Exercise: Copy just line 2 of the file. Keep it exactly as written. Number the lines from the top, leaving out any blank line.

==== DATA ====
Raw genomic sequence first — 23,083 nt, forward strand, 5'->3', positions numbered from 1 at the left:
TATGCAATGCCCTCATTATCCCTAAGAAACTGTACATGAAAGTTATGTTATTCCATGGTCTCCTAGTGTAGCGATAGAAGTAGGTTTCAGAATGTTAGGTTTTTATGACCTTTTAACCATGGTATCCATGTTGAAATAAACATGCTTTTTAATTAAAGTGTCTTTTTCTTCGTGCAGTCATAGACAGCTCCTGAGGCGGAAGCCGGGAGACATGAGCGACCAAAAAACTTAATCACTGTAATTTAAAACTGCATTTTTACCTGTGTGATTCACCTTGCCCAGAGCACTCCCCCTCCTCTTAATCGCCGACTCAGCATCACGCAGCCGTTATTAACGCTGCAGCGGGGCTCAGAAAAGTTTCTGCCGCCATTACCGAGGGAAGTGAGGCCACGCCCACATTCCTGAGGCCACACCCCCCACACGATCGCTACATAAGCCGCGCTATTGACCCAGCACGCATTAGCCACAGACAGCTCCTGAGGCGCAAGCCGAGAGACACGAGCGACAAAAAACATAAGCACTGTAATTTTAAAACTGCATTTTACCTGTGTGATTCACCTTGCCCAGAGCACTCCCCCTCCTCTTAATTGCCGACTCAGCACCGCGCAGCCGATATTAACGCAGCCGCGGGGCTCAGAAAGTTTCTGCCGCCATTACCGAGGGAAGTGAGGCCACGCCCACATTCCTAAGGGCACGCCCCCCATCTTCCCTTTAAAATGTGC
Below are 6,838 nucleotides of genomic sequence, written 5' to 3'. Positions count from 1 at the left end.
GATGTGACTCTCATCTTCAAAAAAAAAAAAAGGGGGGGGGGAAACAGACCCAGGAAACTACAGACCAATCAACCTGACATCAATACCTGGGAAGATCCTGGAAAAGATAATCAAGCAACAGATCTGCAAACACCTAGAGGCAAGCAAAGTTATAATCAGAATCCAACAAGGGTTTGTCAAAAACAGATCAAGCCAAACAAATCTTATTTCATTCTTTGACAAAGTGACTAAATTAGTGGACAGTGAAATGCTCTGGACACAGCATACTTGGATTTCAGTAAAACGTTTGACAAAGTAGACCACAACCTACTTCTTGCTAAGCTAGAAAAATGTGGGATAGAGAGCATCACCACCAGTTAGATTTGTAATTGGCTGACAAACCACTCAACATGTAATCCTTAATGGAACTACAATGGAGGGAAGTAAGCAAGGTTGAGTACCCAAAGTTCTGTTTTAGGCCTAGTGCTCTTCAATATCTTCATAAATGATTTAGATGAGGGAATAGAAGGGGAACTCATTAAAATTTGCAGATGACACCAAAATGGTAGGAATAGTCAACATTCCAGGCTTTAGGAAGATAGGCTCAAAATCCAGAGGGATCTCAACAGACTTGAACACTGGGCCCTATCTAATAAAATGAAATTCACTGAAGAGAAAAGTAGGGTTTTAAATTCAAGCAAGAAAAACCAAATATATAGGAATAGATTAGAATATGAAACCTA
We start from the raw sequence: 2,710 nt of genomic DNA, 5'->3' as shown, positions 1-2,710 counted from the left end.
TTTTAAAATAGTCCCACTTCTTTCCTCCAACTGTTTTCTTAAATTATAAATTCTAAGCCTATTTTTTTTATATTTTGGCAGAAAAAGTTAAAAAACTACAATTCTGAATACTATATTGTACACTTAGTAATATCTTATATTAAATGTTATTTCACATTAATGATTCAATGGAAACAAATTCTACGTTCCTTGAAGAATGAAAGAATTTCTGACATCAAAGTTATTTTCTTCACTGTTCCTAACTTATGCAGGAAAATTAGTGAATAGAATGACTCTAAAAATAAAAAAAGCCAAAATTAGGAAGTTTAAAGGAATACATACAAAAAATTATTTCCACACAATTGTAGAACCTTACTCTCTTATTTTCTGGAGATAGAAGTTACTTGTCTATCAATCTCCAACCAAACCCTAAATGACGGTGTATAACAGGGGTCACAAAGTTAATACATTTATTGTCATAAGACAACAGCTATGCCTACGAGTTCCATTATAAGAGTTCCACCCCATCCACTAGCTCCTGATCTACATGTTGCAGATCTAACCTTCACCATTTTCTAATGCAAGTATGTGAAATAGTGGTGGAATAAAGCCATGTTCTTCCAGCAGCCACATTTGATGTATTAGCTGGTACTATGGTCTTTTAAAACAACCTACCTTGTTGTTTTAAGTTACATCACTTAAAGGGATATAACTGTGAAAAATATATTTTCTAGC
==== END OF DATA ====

TATGCAATGCCCTCATTATCCCTAAGAAACTGTACATGAAAGTTATGTTATTCCATGGTCTCCTAGTGTAGCGATAGAAGTAGGTTTCAGAATGTTAGGTTTTTATGACCTTTTAACCATGGTATCCATGTTGAAATAAACATGCTTTTTAATTAAAGTGTCTTTTTCTTCGTGCAGTCATAGACAGCTCCTGAGGCGGAAGCCGGGAGACATGAGCGACCAAAAAACTTAATCACTGTAATTTAAAACTGCATTTTTACCTGTGTGATTCACCTTGCCCAGAGCACTCCCCCTCCTCTTAATCGCCGACTCAGCATCACGCAGCCGTTATTAACGCTGCAGCGGGGCTCAGAAAAGTTTCTGCCGCCATTACCGAGGGAAGTGAGGCCACGCCCACATTCCTGAGGCCACACCCCCCACACGATCGCTACATAAGCCGCGCTATTGACCCAGCACGCATTAGCCACAGACAGCTCCTGAGGCGCAAGCCGAGAGACACGAGCGACAAAAAACATAAGCACTGTAATTTTAAAACTGCATTTTACCTGTGTGATTCACCTTGCCCAGAGCACTCCCCCTCCTCTTAATTGCCGACTCAGCACCGCGCAGCCGATATTAACGCAGCCGCGGGGCTCAGAAAGTTTCTGCCGCCATTACCGAGGGAAGTGAGGCCACGCCCACATTCCTAAGGGCACGCCCCCCATCTTCCCTTTAAAATGTGC